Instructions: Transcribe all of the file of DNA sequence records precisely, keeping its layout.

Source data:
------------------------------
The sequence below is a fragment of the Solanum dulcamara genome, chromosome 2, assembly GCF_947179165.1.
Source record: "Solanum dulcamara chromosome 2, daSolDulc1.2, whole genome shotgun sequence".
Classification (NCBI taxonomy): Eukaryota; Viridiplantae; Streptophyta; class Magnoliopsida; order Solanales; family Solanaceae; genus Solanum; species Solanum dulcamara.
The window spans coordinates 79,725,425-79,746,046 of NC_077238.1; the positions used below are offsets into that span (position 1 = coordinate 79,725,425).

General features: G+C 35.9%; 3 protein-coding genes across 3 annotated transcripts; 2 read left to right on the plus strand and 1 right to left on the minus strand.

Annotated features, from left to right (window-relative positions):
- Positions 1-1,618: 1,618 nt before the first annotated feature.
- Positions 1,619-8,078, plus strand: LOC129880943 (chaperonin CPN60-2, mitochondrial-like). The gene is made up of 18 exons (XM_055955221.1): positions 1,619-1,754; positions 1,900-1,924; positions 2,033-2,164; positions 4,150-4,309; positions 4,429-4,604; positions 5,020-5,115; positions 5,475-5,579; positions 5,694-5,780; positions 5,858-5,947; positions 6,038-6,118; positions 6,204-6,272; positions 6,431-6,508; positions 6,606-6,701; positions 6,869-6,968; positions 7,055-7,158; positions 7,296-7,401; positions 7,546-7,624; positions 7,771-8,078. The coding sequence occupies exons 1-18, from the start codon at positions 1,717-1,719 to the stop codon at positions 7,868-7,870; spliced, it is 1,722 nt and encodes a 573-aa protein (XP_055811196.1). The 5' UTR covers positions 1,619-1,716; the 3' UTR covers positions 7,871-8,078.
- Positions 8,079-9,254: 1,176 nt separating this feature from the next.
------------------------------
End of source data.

The sequence below is a fragment of the Solanum dulcamara genome, chromosome 2, assembly GCF_947179165.1.
Source record: "Solanum dulcamara chromosome 2, daSolDulc1.2, whole genome shotgun sequence".
Classification (NCBI taxonomy): Eukaryota; Viridiplantae; Streptophyta; class Magnoliopsida; order Solanales; family Solanaceae; genus Solanum; species Solanum dulcamara.
The window spans coordinates 79,725,425-79,746,046 of NC_077238.1; the positions used below are offsets into that span (position 1 = coordinate 79,725,425).

General features: G+C 35.9%; 3 protein-coding genes across 3 annotated transcripts; 2 read left to right on the plus strand and 1 right to left on the minus strand.

Annotated features, from left to right (window-relative positions):
- Positions 1-1,618: 1,618 nt before the first annotated feature.
- Positions 1,619-8,078, plus strand: LOC129880943 (chaperonin CPN60-2, mitochondrial-like). The gene is made up of 18 exons (XM_055955221.1): positions 1,619-1,754; positions 1,900-1,924; positions 2,033-2,164; positions 4,150-4,309; positions 4,429-4,604; positions 5,020-5,115; positions 5,475-5,579; positions 5,694-5,780; positions 5,858-5,947; positions 6,038-6,118; positions 6,204-6,272; positions 6,431-6,508; positions 6,606-6,701; positions 6,869-6,968; positions 7,055-7,158; positions 7,296-7,401; positions 7,546-7,624; positions 7,771-8,078. The coding sequence occupies exons 1-18, from the start codon at positions 1,717-1,719 to the stop codon at positions 7,868-7,870; spliced, it is 1,722 nt and encodes a 573-aa protein (XP_055811196.1). The 5' UTR covers positions 1,619-1,716; the 3' UTR covers positions 7,871-8,078.
- Positions 8,079-9,254: 1,176 nt separating this feature from the next.